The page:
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|Title:||ELD : Event TimeLine Detection : participant-based approach to tracking events|
|Citation:||Mamo, N. (2019). ELD : Event TimeLine Detection : participant-based approach to tracking events (Master's dissertation).|
|Abstract:||People all over the world watch and talk as events unfold, but what does it take for a machine to truly track an event through this crowd-sourced narration? Event TimeLine Detection (ELD) is a real-time Topic Detection and Tracking (TDT) solution to track events using Twitter with the hypothesis that it takes a deeper understanding of the event’s domain for a machine to describe its evolution thoroughly. We test this hypothesis predominantly on football matches as we propose the novel concept of Automatic Participant Detection (APD) to extract an event’s participants before it even starts. We use the detected participants to track events in the TDT component, in which we contribute a novel feature-pivot algorithm. Seeking to explain developments within events, TDT hands our two novel summarization algorithms not only the corpus they are meant to describe, but also the topical keywords within. Our evaluation demonstrates APD’s potential to discover participants early on while exposing the algorithm’s dependency on well-deﬁned environments. As a result, TDT boosts its event coverage through the newly-found participants. TDT’s understanding of developments and their make-up also leads to improved expressiveness in summaries when compared to authoritative content from Twitter and the mainstream media. In fact, an interview with Paul Doyle, a football writer at The Guardian, reveals that ELD’s improvements shift the focus of event tracking from TDT to summarization. Through ELD and its contributions we show that although machines may not have the same understanding that humans accrue over time, they can gain it. In turn, this comprehension permits them to track events closely.|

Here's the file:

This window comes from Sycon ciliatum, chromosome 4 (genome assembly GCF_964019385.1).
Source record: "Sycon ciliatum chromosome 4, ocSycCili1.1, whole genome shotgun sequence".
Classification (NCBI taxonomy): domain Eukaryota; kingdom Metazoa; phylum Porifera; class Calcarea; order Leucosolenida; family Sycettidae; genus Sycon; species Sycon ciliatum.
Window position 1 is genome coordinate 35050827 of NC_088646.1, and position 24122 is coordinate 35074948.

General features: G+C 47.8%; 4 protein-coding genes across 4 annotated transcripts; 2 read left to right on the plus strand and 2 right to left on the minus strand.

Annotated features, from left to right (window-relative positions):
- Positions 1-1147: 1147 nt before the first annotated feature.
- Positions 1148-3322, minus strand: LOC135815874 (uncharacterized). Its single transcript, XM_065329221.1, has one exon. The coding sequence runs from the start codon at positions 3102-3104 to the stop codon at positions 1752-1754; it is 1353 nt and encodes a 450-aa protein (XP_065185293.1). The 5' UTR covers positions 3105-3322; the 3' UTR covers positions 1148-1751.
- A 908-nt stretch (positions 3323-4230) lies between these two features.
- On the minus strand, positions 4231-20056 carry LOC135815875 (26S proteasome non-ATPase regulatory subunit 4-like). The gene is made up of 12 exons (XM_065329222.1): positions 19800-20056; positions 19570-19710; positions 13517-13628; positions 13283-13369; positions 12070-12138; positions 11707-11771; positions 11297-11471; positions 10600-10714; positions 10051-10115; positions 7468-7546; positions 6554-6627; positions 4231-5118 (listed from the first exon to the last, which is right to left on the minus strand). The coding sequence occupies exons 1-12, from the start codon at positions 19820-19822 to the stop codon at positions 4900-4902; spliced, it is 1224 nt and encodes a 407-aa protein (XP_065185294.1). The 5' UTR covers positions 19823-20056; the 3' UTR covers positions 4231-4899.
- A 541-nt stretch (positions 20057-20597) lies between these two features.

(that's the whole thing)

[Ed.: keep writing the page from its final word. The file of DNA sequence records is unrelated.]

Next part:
|Appears in Collections:||Dissertations - FacICT - 2019|
Dissertations - FacICTAI - 2019
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